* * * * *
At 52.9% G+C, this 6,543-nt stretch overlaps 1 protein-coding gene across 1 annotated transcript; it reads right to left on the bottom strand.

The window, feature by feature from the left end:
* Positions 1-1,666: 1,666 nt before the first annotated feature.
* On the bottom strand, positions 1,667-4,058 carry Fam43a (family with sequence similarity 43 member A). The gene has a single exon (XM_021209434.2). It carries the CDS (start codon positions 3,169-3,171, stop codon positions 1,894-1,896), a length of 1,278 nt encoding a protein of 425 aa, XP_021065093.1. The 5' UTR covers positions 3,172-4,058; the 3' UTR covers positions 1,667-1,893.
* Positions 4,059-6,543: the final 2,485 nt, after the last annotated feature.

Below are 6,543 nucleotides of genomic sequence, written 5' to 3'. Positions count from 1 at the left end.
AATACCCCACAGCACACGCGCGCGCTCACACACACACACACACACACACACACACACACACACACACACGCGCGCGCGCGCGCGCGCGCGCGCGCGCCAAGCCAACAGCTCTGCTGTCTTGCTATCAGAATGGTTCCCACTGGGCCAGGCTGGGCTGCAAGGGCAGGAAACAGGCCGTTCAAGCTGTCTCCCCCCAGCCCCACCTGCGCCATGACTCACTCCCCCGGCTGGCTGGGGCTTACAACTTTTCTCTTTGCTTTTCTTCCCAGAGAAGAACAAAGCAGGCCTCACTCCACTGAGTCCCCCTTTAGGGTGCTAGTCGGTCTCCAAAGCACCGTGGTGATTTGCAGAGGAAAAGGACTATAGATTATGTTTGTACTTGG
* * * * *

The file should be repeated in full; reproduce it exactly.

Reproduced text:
At 52.9% G+C, this 6,543-nt stretch overlaps 1 protein-coding gene across 1 annotated transcript; it reads right to left on the bottom strand.

The window, feature by feature from the left end:
* Positions 1-1,666: 1,666 nt before the first annotated feature.
* On the bottom strand, positions 1,667-4,058 carry Fam43a (family with sequence similarity 43 member A). The gene has a single exon (XM_021209434.2). It carries the CDS (start codon positions 3,169-3,171, stop codon positions 1,894-1,896), a length of 1,278 nt encoding a protein of 425 aa, XP_021065093.1. The 5' UTR covers positions 3,172-4,058; the 3' UTR covers positions 1,667-1,893.
* Positions 4,059-6,543: the final 2,485 nt, after the last annotated feature.

Below are 6,543 nucleotides of genomic sequence, written 5' to 3'. Positions count from 1 at the left end.
AATACCCCACAGCACACGCGCGCGCTCACACACACACACACACACACACACACACACACACACACACACGCGCGCGCGCGCGCGCGCGCGCGCGCGCCAAGCCAACAGCTCTGCTGTCTTGCTATCAGAATGGTTCCCACTGGGCCAGGCTGGGCTGCAAGGGCAGGAAACAGGCCGTTCAAGCTGTCTCCCCCCAGCCCCACCTGCGCCATGACTCACTCCCCCGGCTGGCTGGGGCTTACAACTTTTCTCTTTGCTTTTCTTCCCAGAGAAGAACAAAGCAGGCCTCACTCCACTGAGTCCCCCTTTAGGGTGCTAGTCGGTCTCCAAAGCACCGTGGTGATTTGCAGAGGAAAAGGACTATAGATTATGTTTGTACTTGG